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[489] marched on rapidly, night and day, without further interruption, and reached Colliersville on the evening of the twenty-seventh, and again went into camp. The expedition accomplished all that was intended, and inflicted great damage to the most fertile and productive portion of the Confederacy. We, however, sustained a good deal of loss. It is estimated that we lost in killed and missing about two hundred and fifty, but I think it larger. There was too much of a disposition to get away, and too little to fight. Whenever we did fight, it was done to protect our rear rather than to whip the rebels. A little more determination on the part of all the brigades would have annihilated the army of Forrest, and made us the complete victors. It was a dreadful alternative to leave our wounded on the field in the hands of the enemy. Our experience with rebel surgeons after the battle of Gettysburgh shows us that they have but little humanity when treating their own wounded — they of course will have less when treating ours. The expedition, on the whole, can be considered a success, but one that has cost us dearly.

Account by a participant.

Memphis, March 12, 1864.
Editor of the Rebellion Record:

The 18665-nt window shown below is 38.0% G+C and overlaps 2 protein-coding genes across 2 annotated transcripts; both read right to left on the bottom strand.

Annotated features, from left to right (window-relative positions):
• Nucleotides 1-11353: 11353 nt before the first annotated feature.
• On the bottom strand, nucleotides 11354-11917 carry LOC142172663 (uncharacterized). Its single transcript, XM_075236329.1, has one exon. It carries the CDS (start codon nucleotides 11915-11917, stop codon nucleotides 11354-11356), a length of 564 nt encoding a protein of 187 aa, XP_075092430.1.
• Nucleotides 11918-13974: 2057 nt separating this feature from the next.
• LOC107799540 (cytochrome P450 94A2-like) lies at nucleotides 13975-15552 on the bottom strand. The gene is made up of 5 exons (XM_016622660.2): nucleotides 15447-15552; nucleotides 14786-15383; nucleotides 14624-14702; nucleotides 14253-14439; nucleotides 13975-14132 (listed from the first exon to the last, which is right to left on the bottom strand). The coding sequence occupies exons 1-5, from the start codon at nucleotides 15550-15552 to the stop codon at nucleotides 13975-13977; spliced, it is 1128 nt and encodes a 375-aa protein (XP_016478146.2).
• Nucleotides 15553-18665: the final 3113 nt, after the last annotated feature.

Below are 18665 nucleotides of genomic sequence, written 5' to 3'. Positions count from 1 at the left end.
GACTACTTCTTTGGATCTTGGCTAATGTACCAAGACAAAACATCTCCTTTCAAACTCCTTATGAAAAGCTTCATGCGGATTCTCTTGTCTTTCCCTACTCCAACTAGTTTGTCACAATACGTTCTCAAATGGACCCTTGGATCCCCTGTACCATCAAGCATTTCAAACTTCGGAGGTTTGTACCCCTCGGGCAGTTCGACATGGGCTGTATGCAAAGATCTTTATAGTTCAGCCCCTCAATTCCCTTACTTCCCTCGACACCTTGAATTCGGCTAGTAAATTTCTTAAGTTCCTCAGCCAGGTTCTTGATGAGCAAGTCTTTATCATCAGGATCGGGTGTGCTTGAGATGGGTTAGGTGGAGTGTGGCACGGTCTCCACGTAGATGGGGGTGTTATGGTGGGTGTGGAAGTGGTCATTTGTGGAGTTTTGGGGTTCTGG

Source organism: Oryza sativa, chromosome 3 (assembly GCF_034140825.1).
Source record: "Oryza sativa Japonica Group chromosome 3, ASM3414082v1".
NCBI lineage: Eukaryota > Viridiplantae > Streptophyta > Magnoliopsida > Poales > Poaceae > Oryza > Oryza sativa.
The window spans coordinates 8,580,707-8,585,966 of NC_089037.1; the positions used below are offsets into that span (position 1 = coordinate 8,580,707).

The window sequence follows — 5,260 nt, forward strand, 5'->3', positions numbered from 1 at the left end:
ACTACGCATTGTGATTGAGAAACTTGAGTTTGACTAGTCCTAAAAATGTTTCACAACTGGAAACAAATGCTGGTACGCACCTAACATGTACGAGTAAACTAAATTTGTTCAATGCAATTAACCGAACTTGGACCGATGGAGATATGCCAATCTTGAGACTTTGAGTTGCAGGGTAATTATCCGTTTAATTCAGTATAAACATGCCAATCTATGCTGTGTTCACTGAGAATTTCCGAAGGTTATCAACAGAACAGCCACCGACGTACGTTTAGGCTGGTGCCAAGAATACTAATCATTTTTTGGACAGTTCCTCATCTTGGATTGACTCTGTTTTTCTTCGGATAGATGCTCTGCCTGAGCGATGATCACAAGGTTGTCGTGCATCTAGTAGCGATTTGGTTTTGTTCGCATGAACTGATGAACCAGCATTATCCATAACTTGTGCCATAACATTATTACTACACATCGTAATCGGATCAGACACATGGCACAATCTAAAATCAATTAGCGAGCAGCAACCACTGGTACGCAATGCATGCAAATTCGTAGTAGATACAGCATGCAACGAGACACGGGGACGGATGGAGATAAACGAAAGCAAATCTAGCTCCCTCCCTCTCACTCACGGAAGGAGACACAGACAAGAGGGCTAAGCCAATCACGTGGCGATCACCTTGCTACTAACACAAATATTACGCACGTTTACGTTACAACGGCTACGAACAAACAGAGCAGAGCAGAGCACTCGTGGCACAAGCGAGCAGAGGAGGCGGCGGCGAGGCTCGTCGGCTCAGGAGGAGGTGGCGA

While General Sherman was collecting and organizing part of his Vicksburgh, for the expedition through Mississippi to Meridian, orders had issued for that part of the cavalry, which was then scattered through West and Middle Tennessee and North-Mississippi, to concentrate at Colliersville, a point on the Charleston and Memphis Railroad, twenty-four miles from Memphis, and to proceed from that place through Mississippi and along the Mobile and Ohio Railroad to Meridian, there joining the army of General Sherman, and affording that officer the means necessary to carry out his designs. Accordingly, three brigades of cavalry were ordered to meet at Colliersville early in February. The Second brigade, commanded by Lieutenant-Colonel Hepburn, of Second Iowa cavalry, and the Third brigade, under the command of Colonel McCrellis, of Third Illinois cavalry, composed of regiments comparatively near the point of concentration, arrived at Colliersville before the First brigade, commanded by Colonel G. E. Waring, Jr., of the Fourth Missouri cavalry. This brigade was stationed at Union City, Tennessee, on the north-western boundary of West-Tennessee, when orders reached it to march southward. Without delay, the command was put in motion, through a district of country rendered barren of forage and provisions by two years of campaigning, in which not a bridge was standing over the many deep streams which crossed the line of march, and where the rains, snow, and ice of the preceding month had swollen the river, overflowing the low lands and bottoms, and rendering the roads through them heavy, and in places impassable for the artillery and trains. These rivers were crossed by rope ferry-boats, carrying but ten horses at a time. In several instances, it was necessary to build the boats, and in others, a path through the ice in the rivers, (which was in layers, separated by six inches to a foot of water,) had to be chopped by axes before the boats could be used. In places, owing to the rise of the water over the swamp-lands, and cane ridges as well, the brigade and train were forced to make long detours to avoid miles of low-lying ground, covered with melting ice and water; or to reach some point where a bottom could be found, to be used to cross the command over a slough or river. Even with this necessary selection of the route, the men were at times dismounted, and the horses harnessed to the artillery carriages or ammunition-wagons, to draw them for miles through the half-frozen mud and water. On the eighth of February, the First brigade, having marched two hundred and fifteen miles since leaving Union City on the twenty-third of January, 1864, arrived at Colliersville.